America reborn: Changes for new year

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As 2020 comes to a close, many look forward to improvements in the next year. Changes in presidency and advancements with the COVID-19 vaccines bring optimism for issues such as the environment, immigration and social justice movements.

After the emergence of the coronavirus, social justice protests, talk of World War III, wildfires in Australia and the invasion of killer hornets, we have finally survived the unprecedented year of 2020. Now, it’s time to say goodbye to 2020 and look forward to a better year in 2021. 

COVID-19 Vaccine

One of the most influential developments for this year is the creation of a COVID-19 vaccine. Multiple companies are in the process of testing possible solutions. In particular, the pharmaceutical companies Pfizer, BioNTech and Moderna have produced promising results, with both Pfizer and BioNTech and Moderna reporting nearly 95% efficacy.

“They say [the vaccine is] 95% effective, and that’s obviously good scientific research, but we don’t know how it’s going to react with the more than 300 million people that live in the United States,” junior Sharon Santos said.

Pfizer has stated that it expects to produce up to 1.3 billion doses of the vaccine in total with BioNTech by the end of 2021. Though the presence of multiple vaccines is encouraging, the future of the pandemic also relies on how many people choose to take the vaccine. A poll by the analytics company Gallup showed that 58% of Americans would get a COVID-19 vaccine. 

I don’t know if enough people will take [the vaccine] to create much change or have an impact on how we live our daily lives,” freshman Alexander Dorsey said. “I think that this experience has changed how we as a species think and feel about social interactions.” 

It is still uncertain when a vaccine will become available to the general public. Companies must apply to the Federal Drug Administration and undergo a long process to have their vaccine approved. Even when the vaccine is out, people will still need to uphold safety measures.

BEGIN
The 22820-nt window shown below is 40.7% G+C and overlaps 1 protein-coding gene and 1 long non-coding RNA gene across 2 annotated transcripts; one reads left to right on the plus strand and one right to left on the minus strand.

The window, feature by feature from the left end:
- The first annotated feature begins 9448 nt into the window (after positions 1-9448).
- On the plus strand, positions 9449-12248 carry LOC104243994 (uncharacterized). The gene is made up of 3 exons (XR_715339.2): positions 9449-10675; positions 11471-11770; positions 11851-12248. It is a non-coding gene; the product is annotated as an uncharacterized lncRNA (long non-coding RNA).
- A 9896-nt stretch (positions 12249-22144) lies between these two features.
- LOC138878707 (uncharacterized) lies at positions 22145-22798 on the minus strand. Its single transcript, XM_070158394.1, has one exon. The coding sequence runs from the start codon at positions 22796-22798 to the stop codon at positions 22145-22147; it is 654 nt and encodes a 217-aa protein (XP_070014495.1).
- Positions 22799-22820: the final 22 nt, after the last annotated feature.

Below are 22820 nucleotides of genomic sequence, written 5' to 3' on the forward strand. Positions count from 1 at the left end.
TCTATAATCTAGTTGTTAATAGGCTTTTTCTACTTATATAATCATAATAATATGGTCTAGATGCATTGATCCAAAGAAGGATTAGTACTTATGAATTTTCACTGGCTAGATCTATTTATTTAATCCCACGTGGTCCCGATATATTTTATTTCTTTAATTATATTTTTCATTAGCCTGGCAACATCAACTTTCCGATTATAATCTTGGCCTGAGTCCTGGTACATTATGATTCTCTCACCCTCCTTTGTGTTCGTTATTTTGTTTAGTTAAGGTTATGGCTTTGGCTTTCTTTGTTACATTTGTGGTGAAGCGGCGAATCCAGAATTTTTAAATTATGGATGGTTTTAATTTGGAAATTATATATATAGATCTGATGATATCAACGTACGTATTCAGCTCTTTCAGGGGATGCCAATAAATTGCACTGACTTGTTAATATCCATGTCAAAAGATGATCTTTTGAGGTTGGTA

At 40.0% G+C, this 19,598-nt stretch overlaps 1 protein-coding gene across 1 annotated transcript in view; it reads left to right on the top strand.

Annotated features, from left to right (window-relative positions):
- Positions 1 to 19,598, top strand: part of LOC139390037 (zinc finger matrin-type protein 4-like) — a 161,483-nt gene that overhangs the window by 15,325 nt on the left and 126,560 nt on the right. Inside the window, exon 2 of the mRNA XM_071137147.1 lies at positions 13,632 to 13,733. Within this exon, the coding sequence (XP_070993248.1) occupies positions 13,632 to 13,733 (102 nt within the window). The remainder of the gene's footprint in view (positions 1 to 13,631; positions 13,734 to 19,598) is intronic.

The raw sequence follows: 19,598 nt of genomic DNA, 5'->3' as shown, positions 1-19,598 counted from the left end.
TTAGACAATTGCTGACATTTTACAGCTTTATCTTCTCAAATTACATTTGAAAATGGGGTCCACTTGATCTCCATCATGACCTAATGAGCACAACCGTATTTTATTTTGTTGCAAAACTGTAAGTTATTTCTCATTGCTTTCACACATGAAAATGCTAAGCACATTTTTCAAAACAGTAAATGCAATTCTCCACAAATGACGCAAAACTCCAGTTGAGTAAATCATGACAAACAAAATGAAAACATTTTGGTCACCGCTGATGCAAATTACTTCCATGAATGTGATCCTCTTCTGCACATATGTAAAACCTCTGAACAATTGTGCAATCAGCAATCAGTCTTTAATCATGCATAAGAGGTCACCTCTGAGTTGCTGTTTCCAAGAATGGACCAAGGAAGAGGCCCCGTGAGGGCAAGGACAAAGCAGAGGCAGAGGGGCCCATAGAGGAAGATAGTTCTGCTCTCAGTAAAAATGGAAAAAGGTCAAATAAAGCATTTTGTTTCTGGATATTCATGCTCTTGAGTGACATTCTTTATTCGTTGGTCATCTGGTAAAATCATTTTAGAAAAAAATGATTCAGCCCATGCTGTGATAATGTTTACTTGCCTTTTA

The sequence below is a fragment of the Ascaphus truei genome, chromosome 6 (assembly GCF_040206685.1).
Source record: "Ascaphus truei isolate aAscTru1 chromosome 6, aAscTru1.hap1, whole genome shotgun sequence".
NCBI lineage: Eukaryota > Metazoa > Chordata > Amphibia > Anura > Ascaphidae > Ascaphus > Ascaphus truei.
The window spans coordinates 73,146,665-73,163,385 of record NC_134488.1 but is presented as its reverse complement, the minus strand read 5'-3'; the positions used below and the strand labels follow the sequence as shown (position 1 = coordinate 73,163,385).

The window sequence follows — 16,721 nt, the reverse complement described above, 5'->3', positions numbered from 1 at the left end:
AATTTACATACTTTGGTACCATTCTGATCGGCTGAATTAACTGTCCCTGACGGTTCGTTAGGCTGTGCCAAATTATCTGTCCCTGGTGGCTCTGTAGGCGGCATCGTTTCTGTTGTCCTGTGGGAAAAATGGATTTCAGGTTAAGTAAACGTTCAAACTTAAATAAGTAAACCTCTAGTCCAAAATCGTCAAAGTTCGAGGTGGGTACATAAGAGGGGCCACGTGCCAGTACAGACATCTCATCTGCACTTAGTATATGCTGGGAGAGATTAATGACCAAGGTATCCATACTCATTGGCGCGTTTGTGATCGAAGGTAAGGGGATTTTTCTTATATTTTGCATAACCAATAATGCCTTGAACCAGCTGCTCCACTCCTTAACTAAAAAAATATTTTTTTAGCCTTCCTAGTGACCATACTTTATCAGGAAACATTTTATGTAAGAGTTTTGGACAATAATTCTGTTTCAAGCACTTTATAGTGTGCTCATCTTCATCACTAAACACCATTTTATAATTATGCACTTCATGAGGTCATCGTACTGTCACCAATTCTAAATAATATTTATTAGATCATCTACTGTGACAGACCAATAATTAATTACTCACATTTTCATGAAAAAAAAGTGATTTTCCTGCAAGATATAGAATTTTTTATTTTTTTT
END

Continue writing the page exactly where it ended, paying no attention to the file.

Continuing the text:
“I think things will get better, [but] they will not go back to how they were in 2019,” Santos said. 

Climate Change 

With environmental degradation posing a long-term threat, many were angered by President Trump’s nonchalant attitude regarding the issue. Not only did Trump publicly express his disbelief of the existence of climate change, but he also nullified several of Obama’s environmental protection policies, loosened regulations on air pollution and overall decreased funding for environmental protections. With Biden assuming office on January 20, a number of changes will be made to Trump’s previous policies. 

Biden has pledged to rejoin the Paris climate accord on his first day of office. According to the United Nations Framework Convention on Climate Change, the Paris Agreement is a pact that was signed in 2016 by various countries with the goal of limiting the rise in global temperature to 3.6°F above pre-industrial levels. Many see this development in a positive light, as it is a sign of the U.S. taking strides in protecting the environment.   

Working to save the environment can only have positive consequences, and rejoining [the Paris accord] will be extremely beneficial in the long run,” senior and Students for Environmental Awareness/Action vice-president Anushka Motaparthy said.

According to Biden’s website, under his plan, his climate and environmental justice proposal will make a federal investment of $1.7 trillion over the next 10 years dedicated toward clean energy.